Under-nutrition is responsible for more than one-third of child deaths globally, [1] and it is more prevalent in low and lower-middle-income countries. [2] Poverty has remained an important underlying cause of poor nutrition status among children in these lower-middle-income countries. [3],[4] It has been cited as a factor behind food insecurity, [5],[6] low maternal education, poor access to healthcare, [7] and burden of diseases, [8] each of which mediates poor child nutrition status. The National Family Health Survey (NFHS 3) data show that 53% of children in rural areas are underweight and this varies across states in India. The percentage of underweight children in the country was 53.4 in 1992; it decreased to 45.8 in 1998 and rose again to 47 in 2006. According, to the Global Hunger Index (GHI) report for the year 2012, India ranked 15 th among the countries facing the hunger situation. It is sad to witness that the GHI also shot up from 22.9 to 23.7 between the year 1996 and 2011. Under-nutrition status as per Economic survey of Orissa 2010-11, however continues to be high, 40.7% of children below 3 years are underweight (weight for age), 45% stunted (height for their age) and 19.5% are wasted (weight for their height). The state-level data mark the disparity within the districts/populations. District-level Household Survey on reproductive and child health (2002-2004) shows the level of under-nutrition is higher in the districts with predominantly tribal population. The NFHS III (2005-06) data also shows that the level of under-nutrition is higher among the tribal population. According to state tribal health report card 54.4% of children below 3 years are underweight (weight for age), 57.2% stunted (height for their age) and 27.6% are wasted (weight for their height). [9]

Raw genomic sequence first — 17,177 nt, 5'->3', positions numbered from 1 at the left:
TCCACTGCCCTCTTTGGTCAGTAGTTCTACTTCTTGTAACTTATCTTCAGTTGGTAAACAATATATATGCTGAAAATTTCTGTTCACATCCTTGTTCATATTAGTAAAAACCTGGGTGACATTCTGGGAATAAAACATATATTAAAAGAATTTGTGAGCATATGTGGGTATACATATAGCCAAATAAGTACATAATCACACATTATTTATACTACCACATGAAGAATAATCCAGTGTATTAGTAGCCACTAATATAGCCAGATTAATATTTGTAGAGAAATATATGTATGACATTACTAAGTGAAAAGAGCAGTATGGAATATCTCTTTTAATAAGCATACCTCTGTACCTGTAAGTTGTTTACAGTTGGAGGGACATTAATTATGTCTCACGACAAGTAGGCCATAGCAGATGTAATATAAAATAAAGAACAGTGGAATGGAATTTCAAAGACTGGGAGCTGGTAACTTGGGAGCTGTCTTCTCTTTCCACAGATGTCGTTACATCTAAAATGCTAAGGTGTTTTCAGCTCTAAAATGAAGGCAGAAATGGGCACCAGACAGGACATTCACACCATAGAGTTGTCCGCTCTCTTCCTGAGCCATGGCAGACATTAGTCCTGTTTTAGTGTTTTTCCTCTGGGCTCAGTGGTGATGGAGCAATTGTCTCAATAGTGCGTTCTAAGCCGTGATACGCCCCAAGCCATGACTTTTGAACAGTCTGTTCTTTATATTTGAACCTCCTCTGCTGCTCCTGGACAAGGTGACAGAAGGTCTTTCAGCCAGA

Mitigating the huge challenges of under-nutrition in India and states like Odisha, Integrated Child Development Services (ICDS) was launched in the year 1974 by the Government of India. ICDS scheme represents one of the world's largest and most unique programs for early childhood development. The program is being implemented through a cader of anganwadi workers (AWW), supervisors, Child Development Project Officers (CDPOs) and district program officers as ICDS missionary at the district level. The ICDS supervisors and CDPOs are the key functionaries for the effective implementation of ICDS program, run through AWWs who are frontline health and nutrition functionaries (FHFs).